The aim of this epidemiological study performed in 2013 was to analyze various clinical and radiographic data on oral health and compare the results to those of four cross-sectional studies carried out 1973-2003. In 1973,1983,1993,2003, and 2013 random samples of 1,000;1,104;1,078; 987; and 1,010 individuals, respectively, were studied. The individuals were evenly distributed in the age groups 3,5,10,15, 20,30,40,50, 60,70, and 8o years. Eighty-year-olds were not included in 1973. All subjects were inhabitants of the city of Jonkoping, Sweden.

    The clinical and radiographic examination assessed edentulousness, removable dentures, implants, number of teeth, caries, restorations, oral hygiene, calculus, periodontal status, and endodontic treatment.

    The frequency of edentulous individuals aged 40-70 years was 16,12, 8,1, and 0.3% in 1973,1983,1993, 2003, and 2013, respectively. No complete denture wearer younger than 80-years old was found in 2013. During the 40-year period, the mean number of teeth in the age groups 30-80 years increased. In 2013, the 60-year-olds had nearly complete dentitions. Implants were found in all age groups from 30 years of age. The total number of individuals with implants was 36 in 2013.This was higher than earlier surveys,4 in 1993, and 18 in 2003.

    The percentage of children and adults without caries and restorations increased during the 40-year period. It was found that the percentage of caries-free 3- and 5-year-olds were 79% and 69%, respectively, of the individuals in 2013. In the age groups 10-20 years, the percentage of caries-free individuals increased between 2003 and 2013. In 2013,43% of the 15-year-olds were completely free from caries and restorations compared to 20% in 2003. In all age groups 5-60 years, DFS was lower in 2013 compared to the earlier examinations. There was no major change in DFS between 2003 and 2013 in the age groups 70 and 80 years. The most obvious change was the decrease in number of FS over the 40 year period of time. Regarding crowned teeth the most clear changes between 1973 to 2013 were the decrease in percentage of crowned teeth in the age goups 4o and 50-year-olds. The percentage of endodontically treated teeth decreased between 1973 and 2013 in all age groups.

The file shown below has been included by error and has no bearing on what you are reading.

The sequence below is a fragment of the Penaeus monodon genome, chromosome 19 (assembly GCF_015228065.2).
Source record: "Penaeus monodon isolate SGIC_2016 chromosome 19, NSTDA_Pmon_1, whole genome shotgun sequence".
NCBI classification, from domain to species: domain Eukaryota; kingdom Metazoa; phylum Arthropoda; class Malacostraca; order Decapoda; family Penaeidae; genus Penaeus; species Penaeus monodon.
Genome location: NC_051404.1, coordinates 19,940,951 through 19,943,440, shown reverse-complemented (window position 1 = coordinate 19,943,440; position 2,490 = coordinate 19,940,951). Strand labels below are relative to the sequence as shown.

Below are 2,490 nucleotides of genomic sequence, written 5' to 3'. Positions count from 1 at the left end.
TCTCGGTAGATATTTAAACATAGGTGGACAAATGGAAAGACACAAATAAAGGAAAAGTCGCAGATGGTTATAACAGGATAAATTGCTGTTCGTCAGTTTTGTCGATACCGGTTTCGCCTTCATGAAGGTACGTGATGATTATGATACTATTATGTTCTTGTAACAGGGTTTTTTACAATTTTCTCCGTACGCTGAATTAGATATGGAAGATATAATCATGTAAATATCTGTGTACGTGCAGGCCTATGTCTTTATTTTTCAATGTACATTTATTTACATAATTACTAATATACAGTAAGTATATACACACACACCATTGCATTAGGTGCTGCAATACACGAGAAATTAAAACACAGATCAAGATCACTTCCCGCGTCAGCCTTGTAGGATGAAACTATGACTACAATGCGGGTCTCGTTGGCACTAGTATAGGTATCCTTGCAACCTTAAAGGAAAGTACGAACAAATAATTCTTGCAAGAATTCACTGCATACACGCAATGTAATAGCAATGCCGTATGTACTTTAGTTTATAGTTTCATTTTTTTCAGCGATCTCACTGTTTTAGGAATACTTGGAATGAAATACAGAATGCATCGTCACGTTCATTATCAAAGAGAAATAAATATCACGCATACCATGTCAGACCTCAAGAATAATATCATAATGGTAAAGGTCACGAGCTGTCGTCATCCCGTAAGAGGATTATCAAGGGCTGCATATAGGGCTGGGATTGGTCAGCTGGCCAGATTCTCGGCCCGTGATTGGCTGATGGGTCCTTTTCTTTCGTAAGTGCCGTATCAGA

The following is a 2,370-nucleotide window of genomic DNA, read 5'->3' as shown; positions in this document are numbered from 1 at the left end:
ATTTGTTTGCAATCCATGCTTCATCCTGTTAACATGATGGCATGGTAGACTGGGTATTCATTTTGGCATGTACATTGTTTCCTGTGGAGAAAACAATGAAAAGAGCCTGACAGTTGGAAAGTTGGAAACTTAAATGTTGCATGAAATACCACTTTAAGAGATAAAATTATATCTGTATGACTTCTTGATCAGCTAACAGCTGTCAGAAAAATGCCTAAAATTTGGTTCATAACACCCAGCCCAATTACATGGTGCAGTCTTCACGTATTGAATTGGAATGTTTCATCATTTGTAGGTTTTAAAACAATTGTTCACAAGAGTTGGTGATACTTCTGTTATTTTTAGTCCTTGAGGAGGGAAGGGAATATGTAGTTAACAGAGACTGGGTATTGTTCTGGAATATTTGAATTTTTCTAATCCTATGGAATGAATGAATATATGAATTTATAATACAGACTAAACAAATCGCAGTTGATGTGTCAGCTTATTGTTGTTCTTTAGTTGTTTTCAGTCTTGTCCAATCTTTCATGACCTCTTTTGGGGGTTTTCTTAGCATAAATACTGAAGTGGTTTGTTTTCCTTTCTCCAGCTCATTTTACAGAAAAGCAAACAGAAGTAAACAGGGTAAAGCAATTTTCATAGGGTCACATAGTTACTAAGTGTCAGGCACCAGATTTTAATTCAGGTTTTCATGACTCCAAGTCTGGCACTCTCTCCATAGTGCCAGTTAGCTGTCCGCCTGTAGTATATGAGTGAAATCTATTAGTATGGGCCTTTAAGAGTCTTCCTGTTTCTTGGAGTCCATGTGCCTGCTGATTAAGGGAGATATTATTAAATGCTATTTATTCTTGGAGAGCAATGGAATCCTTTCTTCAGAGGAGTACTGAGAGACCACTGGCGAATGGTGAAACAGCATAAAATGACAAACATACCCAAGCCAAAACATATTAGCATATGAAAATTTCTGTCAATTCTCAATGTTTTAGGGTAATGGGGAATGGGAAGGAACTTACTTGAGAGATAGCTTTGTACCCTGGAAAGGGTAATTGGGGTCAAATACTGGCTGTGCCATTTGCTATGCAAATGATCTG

In age groups-Jo-30-year-olds a major reduction from about 3o% to 15% in mean plaque score was seen between 1973-2003. Only a minor change in plaque score was seen during the last decade. For the age groups 40 years and older, a decrease in the percentage of surfaces with plaque was observed between 2003-2o13.The percentage of tooth sites with gingivitis was for zo years and older about 4o% in 1973. In 2013, the percentage was about15%. The frequency of sites with gingivitis was generally lower in 2013 compared with the other years:1973-1993.

    The percentage of individuals with probing pocket depths >4mm increased with age. Between 2003-2013 a clear reduction was seen in all age groups in frequency of individuals with probing pocket depth >4mm. Over the 40-year period an increase in the number of individuals with no marginal bone loss and a decrease in the number of subjects with moderate alveolar bone loss were seen.